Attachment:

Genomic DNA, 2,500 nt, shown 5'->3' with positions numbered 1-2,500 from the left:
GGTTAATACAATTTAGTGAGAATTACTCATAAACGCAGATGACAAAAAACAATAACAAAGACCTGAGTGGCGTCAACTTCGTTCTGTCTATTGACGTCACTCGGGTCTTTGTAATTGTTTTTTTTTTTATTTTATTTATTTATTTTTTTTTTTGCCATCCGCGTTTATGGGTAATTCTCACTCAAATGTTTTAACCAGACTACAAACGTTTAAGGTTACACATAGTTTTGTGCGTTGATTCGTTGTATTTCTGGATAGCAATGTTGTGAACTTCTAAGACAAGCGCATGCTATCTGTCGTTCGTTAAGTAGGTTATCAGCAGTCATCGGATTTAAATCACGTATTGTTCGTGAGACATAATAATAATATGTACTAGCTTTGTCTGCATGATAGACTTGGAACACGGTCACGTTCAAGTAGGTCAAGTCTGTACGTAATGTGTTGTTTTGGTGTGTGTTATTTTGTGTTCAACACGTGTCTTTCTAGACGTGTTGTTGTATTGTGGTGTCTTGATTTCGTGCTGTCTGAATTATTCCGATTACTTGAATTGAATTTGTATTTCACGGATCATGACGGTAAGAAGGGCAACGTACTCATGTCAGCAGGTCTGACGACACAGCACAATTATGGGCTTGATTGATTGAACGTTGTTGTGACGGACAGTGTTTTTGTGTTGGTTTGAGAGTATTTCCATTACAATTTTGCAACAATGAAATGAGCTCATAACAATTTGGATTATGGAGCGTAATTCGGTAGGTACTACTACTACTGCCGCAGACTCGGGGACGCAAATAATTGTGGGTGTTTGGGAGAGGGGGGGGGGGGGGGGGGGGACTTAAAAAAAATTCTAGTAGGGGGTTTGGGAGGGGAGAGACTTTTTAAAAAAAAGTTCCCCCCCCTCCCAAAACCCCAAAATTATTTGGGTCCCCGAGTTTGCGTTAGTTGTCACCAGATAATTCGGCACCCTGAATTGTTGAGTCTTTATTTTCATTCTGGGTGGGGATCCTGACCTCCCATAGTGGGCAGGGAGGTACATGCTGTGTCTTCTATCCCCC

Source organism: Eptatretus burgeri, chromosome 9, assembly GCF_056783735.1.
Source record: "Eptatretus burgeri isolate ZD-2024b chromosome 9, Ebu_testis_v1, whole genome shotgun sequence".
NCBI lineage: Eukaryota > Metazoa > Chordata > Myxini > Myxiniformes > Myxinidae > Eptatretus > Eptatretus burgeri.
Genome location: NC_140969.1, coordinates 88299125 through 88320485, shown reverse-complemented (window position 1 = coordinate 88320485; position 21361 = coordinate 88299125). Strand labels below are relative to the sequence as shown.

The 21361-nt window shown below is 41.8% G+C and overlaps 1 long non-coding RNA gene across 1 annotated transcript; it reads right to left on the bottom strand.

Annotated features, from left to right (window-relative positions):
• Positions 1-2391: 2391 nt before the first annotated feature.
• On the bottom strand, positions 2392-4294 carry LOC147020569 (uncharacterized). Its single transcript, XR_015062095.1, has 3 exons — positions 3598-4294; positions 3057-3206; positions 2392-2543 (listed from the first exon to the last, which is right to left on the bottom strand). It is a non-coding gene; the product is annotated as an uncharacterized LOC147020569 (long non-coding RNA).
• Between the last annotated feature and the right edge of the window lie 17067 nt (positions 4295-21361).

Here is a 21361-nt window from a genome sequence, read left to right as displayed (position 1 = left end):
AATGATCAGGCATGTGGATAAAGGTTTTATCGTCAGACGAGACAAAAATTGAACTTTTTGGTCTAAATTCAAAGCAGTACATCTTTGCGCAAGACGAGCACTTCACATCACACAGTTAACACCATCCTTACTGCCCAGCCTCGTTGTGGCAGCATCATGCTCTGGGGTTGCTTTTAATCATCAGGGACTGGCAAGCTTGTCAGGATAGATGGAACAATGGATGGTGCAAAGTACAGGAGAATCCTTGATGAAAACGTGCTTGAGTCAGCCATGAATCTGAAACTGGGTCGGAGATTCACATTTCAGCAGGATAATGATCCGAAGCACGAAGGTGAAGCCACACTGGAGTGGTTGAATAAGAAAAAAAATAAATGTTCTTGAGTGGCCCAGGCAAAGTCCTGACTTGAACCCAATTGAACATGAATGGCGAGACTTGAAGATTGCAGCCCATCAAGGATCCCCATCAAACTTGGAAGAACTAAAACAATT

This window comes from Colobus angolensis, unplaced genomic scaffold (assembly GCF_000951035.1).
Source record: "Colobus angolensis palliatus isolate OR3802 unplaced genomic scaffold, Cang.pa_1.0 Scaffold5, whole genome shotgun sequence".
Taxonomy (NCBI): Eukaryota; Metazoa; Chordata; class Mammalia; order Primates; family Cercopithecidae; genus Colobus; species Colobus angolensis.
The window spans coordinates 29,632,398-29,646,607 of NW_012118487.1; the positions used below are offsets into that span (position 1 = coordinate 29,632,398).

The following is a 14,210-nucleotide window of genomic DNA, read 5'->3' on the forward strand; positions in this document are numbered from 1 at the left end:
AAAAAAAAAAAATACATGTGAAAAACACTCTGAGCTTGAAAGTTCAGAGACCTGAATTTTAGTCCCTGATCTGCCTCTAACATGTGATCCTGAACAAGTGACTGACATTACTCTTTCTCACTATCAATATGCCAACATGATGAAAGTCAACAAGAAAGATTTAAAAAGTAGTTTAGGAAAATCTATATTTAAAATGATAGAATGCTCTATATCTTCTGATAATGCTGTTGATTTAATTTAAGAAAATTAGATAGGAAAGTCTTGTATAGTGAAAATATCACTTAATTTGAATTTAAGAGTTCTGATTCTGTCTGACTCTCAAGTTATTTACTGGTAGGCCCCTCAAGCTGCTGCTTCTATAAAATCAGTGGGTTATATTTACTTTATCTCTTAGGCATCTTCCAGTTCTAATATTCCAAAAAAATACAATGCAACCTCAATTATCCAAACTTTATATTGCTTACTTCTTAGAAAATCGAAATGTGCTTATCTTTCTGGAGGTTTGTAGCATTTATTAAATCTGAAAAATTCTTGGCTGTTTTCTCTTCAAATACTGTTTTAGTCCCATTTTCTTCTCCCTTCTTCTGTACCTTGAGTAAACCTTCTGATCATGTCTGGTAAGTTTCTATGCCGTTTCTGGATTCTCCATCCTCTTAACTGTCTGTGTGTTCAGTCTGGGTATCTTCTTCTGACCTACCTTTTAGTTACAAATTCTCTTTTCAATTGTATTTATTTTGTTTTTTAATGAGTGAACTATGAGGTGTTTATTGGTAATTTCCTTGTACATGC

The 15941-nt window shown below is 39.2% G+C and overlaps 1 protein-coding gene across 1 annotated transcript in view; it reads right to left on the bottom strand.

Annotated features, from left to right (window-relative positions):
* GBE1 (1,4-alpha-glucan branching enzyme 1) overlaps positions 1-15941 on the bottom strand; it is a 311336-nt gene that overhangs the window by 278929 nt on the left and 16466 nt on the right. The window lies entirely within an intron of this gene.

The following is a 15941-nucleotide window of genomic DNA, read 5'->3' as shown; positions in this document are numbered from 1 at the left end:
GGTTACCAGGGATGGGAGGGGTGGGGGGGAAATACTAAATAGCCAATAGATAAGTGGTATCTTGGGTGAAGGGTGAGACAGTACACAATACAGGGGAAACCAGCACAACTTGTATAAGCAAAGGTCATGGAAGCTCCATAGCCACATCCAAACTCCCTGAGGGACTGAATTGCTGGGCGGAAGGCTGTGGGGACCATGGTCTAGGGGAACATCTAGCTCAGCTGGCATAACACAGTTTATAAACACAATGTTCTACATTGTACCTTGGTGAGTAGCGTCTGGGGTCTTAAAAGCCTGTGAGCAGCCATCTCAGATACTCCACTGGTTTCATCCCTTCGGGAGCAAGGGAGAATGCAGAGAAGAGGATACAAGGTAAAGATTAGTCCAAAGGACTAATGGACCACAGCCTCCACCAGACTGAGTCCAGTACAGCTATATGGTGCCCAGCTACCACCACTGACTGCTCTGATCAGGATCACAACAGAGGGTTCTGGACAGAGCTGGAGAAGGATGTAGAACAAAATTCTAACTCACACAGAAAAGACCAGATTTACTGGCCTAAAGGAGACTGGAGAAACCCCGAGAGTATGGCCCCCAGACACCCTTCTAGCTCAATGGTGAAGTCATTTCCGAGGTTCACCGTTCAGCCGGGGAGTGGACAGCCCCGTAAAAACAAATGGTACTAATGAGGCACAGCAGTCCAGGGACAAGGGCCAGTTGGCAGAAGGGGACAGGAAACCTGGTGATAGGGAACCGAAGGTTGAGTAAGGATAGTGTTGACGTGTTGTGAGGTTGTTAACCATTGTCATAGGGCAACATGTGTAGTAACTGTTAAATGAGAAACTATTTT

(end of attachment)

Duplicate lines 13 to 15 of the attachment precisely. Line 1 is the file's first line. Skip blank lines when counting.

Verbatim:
AATGATCAGGCATGTGGATAAAGGTTTTATCGTCAGACGAGACAAAAATTGAACTTTTTGGTCTAAATTCAAAGCAGTACATCTTTGCGCAAGACGAGCACTTCACATCACACAGTTAACACCATCCTTACTGCCCAGCCTCGTTGTGGCAGCATCATGCTCTGGGGTTGCTTTTAATCATCAGGGACTGGCAAGCTTGTCAGGATAGATGGAACAATGGATGGTGCAAAGTACAGGAGAATCCTTGATGAAAACGTGCTTGAGTCAGCCATGAATCTGAAACTGGGTCGGAGATTCACATTTCAGCAGGATAATGATCCGAAGCACGAAGGTGAAGCCACACTGGAGTGGTTGAATAAGAAAAAAAATAAATGTTCTTGAGTGGCCCAGGCAAAGTCCTGACTTGAACCCAATTGAACATGAATGGCGAGACTTGAAGATTGCAGCCCATCAAGGATCCCCATCAAACTTGGAAGAACTAAAACAATT

This window comes from Colobus angolensis, unplaced genomic scaffold (assembly GCF_000951035.1).
Source record: "Colobus angolensis palliatus isolate OR3802 unplaced genomic scaffold, Cang.pa_1.0 Scaffold5, whole genome shotgun sequence".